I'd recently bought a MBA and have used the Apple TV for AirPlay when trying to show a video to someone. It works well but occasionally refuses to work correctly - either the video is funny or there is no audio. Requires a restart of the MBA to get working (so it's possible the error is on the MBA side).
All in all I still enjoy and use this device but it's only used for AirPlay for me. If you don't own other Apple products or don't intend to use AirPlay I still say your money is better spent on an Roku. I'm still going to leave this as a 3 star review for me. Again it's gained more features but not enough in my mind yet. It's close to a 4 though, but the dependency on iTunes and other Apple devices to be anything unique keeps it down. Feels more like it's supposed to be an accessory for Apple products, not a device to itself so much. Which is fine, but then I'd expect better performance.
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Showing 1-10 of 106 posts in this discussion
Initial post: Mar 20, 2012 2:20:38 PM PDT
Excellent review. Thanks for taking the time to post.
In reply to an earlier post on Mar 20, 2012 3:03:58 PM PDT
My pleasure, if you have any questions just let me know and I'll try to answer.
In reply to an earlier post on Mar 21, 2012 6:37:39 AM PDT
J. Devries says:
A very valuable review. A few questions remain. I have Roku and use mainly Netflix. (no interest in games or music). I have hundreds of DVD Movies converted via Handbrake on my MacBook Pro to M4V for iPad. I was hoping the Apple TV would allow me to watch these converted movies on my 43 inch TV in the bedroom. Roku won't do it. I also have never bought a single movie from the Apple Store but my converted movies work great on the iPad and iPod Touch. The M4V movies also look great on the 24 inch monitors thunderbolt attached to my MacBook Pro using VLC. Will Apple TV let me watch these M4V movies and how exactly? The M4V movies are stored on Western Digital 3TB hard drives attached to the Pro and backed up on a Dell PC XPS external 3TB WD. Even the Dell (Windows XP software) using VLC on it's 24 inch monitor looks great. No lags, no jitter, no stops in video. I just would like these to view on the TV. BTW the entire house is hard wired to internet/routers so wireless connection is not necessary even though I also have AirExpress running for the MacBook Air and the iPad.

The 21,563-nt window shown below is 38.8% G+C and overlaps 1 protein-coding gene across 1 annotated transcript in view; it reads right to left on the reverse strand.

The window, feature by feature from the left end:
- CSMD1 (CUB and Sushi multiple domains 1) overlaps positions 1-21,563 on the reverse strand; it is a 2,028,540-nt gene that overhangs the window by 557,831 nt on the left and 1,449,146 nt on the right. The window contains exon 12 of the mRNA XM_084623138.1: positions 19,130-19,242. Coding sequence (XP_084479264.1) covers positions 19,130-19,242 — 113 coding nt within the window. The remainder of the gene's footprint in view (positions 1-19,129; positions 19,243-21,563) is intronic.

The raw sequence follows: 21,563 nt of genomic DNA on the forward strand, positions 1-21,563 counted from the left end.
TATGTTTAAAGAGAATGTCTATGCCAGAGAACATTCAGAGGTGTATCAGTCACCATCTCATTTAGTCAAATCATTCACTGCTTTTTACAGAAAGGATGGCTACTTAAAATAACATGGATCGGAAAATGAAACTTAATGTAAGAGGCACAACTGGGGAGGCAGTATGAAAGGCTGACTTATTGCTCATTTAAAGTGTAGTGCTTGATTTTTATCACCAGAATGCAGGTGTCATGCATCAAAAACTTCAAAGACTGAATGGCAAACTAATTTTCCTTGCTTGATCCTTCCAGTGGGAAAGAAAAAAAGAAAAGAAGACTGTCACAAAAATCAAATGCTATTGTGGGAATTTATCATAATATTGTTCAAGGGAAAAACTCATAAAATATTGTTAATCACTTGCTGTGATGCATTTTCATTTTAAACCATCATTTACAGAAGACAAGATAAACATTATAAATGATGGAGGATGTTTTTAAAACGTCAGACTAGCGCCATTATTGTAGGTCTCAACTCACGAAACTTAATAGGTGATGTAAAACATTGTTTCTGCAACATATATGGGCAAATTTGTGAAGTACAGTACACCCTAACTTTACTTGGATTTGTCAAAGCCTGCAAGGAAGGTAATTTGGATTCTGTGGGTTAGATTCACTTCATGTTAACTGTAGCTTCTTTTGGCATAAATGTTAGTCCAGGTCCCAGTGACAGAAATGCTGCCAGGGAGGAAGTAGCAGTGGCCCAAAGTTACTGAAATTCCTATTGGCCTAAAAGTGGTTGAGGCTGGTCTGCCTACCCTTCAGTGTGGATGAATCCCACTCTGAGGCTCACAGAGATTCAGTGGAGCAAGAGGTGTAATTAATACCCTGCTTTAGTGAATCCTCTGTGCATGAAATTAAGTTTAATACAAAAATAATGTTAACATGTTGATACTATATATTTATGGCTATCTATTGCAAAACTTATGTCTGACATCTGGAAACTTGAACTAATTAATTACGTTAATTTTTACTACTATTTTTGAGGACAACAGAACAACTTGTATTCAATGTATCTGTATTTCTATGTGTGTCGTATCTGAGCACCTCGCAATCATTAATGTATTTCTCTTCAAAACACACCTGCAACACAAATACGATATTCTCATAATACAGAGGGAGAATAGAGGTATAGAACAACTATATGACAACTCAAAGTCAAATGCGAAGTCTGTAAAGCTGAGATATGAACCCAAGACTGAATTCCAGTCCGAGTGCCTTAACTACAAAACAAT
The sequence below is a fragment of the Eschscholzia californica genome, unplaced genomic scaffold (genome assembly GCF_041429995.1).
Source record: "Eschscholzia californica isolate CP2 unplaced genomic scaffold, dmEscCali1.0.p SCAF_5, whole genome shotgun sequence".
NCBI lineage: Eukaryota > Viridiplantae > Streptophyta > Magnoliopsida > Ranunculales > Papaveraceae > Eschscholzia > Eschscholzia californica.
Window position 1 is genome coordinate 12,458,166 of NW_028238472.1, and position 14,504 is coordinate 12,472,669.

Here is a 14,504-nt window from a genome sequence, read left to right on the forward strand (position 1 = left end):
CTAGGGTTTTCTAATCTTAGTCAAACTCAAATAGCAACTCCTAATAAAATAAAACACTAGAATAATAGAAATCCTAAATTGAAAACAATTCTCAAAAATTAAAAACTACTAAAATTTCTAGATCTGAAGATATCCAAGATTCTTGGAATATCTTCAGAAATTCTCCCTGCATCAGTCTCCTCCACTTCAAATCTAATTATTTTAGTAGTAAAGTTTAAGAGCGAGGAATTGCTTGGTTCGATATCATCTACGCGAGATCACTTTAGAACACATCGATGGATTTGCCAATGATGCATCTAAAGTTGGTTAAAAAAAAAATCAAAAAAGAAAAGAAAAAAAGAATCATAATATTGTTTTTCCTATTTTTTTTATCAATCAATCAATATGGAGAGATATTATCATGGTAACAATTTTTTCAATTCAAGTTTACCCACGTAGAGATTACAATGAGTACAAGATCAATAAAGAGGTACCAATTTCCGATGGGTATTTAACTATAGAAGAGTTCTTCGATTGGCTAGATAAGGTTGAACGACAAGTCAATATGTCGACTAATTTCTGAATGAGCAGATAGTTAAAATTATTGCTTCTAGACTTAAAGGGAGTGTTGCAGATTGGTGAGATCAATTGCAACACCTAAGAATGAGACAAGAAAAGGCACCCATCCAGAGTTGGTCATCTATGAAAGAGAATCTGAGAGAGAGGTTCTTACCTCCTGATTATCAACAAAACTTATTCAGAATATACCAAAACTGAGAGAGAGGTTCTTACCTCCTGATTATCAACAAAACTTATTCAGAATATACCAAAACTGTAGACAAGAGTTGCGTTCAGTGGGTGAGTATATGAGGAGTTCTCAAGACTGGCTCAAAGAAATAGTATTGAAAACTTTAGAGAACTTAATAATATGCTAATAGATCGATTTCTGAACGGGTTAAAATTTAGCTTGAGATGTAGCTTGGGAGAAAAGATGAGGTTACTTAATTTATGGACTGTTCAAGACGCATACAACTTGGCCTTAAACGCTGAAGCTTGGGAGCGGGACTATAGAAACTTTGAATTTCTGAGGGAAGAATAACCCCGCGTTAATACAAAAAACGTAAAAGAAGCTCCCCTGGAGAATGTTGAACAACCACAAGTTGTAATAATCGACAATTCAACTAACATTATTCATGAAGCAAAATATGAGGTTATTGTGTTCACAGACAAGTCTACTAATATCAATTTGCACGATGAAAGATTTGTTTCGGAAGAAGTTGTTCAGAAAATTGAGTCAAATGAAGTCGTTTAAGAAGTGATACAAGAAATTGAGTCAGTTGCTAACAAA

In reply to an earlier post on Mar 21, 2012 8:50:04 AM PDT
Last edited by the author on Mar 29, 2012 1:42:31 PM PDT
As best as I recall, Roku boxes aren't really designed to do much more than stream content from the Internet. (there is some support for network storage, I just discovered but haven't looked at it much)
I also have DVDs ripped by hand break, specifically to play on my iPad. From my experience, as long as you have home sharing on you should be able access those movies from the Apple TV provided that one of the computers with the files is on and running. You'll get to it through the computer app on the Apple TV. You can also use AirPlay if you want to control the video from your iPad or MacBook, probably the Dell too (not 100% as I know it will do audio but don't know about video).
It works really well and smoothly. My main issue is that you have to have the computer on to do this, whereas with my Xbox or PS3 I can access my home server directly (or NAS). But if the computer is going to be on for you anyhow, no biggie. The hard wiring will help but the Apple TV does seem to handle itself really well wirelessly.
Hope that helps. In short: you're good to go provided you'll use AirPlay from your iOS device or you don't mind leaving one of the computers up and running.
Posted on Mar 21, 2012 10:01:50 PM PDT
M. Herbst says:
This is one of the most useful and thoughtful product reviews I've ever read. Wow! Thanks.
In reply to an earlier post on Mar 22, 2012 7:43:02 AM PDT
W. Sopchek says:
You can also use the Remote app on an iOS device to control the Apple TV and stream content from the computer.
Posted on Mar 29, 2012 9:59:12 AM PDT
Good review - I agree with almost all points aside from the fact that unless you download everything from iTunes 1/3 of the functionality of this is thrown out the window. I rarely, if ever, download anything from iTunes, I download all my mp3s from Amazon, and only occasionally buy movies - and I find it to be an incredibly useful device. I can watch Netflix, Sports, etc. I own the last model of this and the most current - both have never given me any problems. I can't speak for mirroring or gaming as I don't do those things, but I think this is a much more complete device than this review reads. I don't have cable, I find that there is always something I can find from my subscriptions accessed through this device.